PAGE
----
PM: ‘We are doing our best’ on missing people count

PM: ‘We are doing our best’ on missing people count
A home in Marsh Harbour, Abaco, left in ruin, nearly two moths after the passage of Hurricane Dorian. (PHOTO: Royston Jones Jr.)

NASSAU, BAHAMAS – The government is doing its best to keep track of the number of dead and missing people in the aftermath of Hurricane Dorian, Prime Minister Dr. Hubert Minnis said yesterday.

Eyewitness News Online reported from an internal National Emergency Management Agency (NEMA) situation report, which detailed there are 346 people still missing two months after the passage of the Category 5 storm, earlier this week.

Minnis addressed the numbers as he closed debate on the Disaster Reconstruction Authority Bil, 2019.

“It’s very difficult for us to have an exact count on the numbers of missing individuals, because you would recall that there are a lot of undocumented individuals,” Minnis said.

Prime Minister Dr. Hubert Minnis.

“If they are undocumented, we won’t have records of them and therefore you may find that that number may fluctuate.

“But we are doing our best to keep count of and reporting to the nation at large as to the count, number of dead as well as number of missing.”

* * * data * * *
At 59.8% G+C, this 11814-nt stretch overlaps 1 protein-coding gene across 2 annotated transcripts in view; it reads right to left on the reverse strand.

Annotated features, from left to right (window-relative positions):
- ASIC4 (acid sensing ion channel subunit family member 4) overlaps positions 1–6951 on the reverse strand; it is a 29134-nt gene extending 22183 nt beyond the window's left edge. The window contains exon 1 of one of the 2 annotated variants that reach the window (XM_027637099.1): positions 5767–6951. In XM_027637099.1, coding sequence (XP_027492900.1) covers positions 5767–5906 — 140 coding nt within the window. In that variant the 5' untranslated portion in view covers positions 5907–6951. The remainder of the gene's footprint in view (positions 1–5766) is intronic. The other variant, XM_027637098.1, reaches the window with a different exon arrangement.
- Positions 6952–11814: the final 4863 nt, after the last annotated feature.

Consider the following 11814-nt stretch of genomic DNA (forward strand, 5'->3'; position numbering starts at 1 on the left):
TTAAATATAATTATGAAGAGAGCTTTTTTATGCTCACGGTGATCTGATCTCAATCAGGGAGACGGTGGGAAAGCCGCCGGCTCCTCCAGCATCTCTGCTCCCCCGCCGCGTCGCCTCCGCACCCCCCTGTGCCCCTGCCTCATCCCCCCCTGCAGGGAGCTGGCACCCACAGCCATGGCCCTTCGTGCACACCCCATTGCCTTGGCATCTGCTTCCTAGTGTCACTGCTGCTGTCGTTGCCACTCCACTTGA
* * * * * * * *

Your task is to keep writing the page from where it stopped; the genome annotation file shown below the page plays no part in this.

Hurricane Dorian, the strongest storm to ever hit Northwest Bahamas, leveled the two largest of the six shantytowns on Abaco – which also housed the largest number of undocumented migrants.

Officials have not confirmed the number of missing people to the press since early October.

Minister of National Security Marvin Dames has explained an official report must come from police in order for the Coroner’s Court to issue a death certificate.

The official death count from the storm currently stands at 67, however that number is expected to rise.

“We are only aware of 67 [deaths] and we must remember that there was excessive storm surge,” Minnis added yesterday.

“The ocean would have moved in and individuals may have been swept out, so there is a possibility that later on we may find bodies on some remote cays and other places that may have been washed and removed by the ocean. That’s a possibility.”